Being a Methodist, I'm somewhere between these two theological extremes. We were born in the Church of England, which is decidedly high church, yet Methodism grew and prospered as a frontier revival movement in the late eighteenth and early nineteenth centuries in America, where the lack of ordained clergy necessitated some decidedly low church practices. So the joke that Methodists are half Episcopalian and half Baptist is actually pretty accurate.

In our tradition we talk about sacraments as "an outward and visible sign of an inward and spiritual grace", meaning that while we don't believe the bread and wine of communion or the water of baptism are transformed in any way as to become exclusive mediators of God's grace, we do believe in the real presence of God in these elements. It doesn't depend on the character or correct performance of the presider (which is of great relief to me as a pastor), nor is it dependent on the sincerity or knowledge of the receiver (which is of great relief to me as a highly imperfect person), but on God's promise to be with us always. We trust in the mysterious power of God that has been revealed to us in part, and we look forward to when we will  know it fully, to paraphrase 1 Corinthians 13.

So ultimately, I think it is fine to participate in church and even to take communion in Second Life or any other online environment, but I would also encourage someone not to stop there. God's grace is no less real in the virtual realm, but there is no substitute for having a community where one can grow in their discipleship. Such communities can happen online, but actual human interaction can never be fully recreated, no matter how good the technology.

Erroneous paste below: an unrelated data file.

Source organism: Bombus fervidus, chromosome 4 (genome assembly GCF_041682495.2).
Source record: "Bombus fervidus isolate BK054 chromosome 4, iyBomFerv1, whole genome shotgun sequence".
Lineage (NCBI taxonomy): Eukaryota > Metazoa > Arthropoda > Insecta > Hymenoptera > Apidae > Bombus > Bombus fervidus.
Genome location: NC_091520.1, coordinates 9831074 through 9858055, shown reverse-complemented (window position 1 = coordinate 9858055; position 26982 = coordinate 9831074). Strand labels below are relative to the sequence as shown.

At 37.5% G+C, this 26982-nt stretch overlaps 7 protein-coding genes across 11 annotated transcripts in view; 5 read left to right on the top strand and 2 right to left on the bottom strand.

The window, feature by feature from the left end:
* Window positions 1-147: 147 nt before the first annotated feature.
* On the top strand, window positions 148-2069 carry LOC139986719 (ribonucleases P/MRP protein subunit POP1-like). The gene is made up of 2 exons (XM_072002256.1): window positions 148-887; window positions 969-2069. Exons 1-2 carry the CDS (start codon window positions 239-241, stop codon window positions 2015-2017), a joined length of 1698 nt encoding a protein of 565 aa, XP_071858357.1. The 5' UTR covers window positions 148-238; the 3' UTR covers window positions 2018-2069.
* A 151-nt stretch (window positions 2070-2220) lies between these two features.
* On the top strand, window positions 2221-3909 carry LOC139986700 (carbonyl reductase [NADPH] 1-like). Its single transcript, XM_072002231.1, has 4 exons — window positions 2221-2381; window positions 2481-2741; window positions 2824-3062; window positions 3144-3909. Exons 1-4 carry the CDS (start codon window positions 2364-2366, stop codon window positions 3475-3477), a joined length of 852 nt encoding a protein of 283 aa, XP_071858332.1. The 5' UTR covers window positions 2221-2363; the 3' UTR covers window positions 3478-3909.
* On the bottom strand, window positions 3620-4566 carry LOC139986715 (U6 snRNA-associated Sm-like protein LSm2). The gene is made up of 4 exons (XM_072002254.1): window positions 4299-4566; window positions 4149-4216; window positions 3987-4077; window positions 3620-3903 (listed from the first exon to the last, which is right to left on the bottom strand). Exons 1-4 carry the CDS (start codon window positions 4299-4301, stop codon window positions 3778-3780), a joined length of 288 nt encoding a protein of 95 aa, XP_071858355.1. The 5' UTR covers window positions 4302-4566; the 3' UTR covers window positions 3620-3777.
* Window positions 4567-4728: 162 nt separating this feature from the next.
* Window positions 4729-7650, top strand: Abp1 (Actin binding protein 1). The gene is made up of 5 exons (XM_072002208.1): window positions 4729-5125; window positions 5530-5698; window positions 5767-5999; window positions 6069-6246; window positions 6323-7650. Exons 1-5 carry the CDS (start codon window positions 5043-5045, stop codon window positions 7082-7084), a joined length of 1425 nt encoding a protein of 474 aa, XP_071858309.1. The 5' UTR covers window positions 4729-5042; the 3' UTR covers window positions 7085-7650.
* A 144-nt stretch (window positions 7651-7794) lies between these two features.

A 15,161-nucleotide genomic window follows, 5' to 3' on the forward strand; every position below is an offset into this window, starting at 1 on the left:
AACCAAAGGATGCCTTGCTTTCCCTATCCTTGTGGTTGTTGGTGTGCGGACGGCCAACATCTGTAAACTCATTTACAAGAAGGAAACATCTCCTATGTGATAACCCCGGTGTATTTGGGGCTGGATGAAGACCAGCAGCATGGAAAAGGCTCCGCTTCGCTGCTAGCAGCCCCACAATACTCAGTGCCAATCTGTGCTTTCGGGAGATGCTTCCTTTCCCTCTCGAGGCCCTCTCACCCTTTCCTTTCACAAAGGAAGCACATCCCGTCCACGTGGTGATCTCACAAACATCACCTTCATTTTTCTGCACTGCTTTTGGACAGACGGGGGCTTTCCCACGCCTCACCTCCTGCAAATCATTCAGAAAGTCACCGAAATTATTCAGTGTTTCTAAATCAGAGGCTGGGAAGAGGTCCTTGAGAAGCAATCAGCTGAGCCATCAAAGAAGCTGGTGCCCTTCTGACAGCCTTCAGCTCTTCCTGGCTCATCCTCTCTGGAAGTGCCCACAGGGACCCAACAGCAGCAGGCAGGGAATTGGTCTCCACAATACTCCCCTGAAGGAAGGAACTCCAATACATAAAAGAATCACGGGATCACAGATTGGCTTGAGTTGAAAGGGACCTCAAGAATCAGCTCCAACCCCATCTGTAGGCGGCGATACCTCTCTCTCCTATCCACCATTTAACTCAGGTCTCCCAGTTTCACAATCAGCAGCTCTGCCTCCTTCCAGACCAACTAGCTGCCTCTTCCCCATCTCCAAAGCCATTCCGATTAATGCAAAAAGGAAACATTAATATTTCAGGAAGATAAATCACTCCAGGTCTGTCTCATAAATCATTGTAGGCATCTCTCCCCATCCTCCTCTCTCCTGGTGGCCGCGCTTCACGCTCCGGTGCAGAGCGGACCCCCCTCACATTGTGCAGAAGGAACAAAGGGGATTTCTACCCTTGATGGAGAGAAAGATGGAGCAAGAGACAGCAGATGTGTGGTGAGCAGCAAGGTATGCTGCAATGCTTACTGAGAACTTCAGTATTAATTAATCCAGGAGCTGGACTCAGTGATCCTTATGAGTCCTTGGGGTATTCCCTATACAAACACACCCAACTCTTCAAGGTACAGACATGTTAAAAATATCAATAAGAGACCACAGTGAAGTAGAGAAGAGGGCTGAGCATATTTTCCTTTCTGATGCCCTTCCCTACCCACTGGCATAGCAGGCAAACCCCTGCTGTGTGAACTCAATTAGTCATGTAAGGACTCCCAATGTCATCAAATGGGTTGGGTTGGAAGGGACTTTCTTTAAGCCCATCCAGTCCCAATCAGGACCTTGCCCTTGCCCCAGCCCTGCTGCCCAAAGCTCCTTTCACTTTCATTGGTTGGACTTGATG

Steven Manskar said...

I suggest you do some closer study of "This Holy Mystery: A United Methodist Understanding of Holy Communion." You will find there reasons why "virtual" sacraments is an oxymoron. You will also find that United Methodists historically ascribe to what you have labled "high church traditions." Also, the so-called "Low church traditions" you highlight do not celebrate or observe sacraments. For them the Lord's Supper and Baptism are ordinances, not sacraments.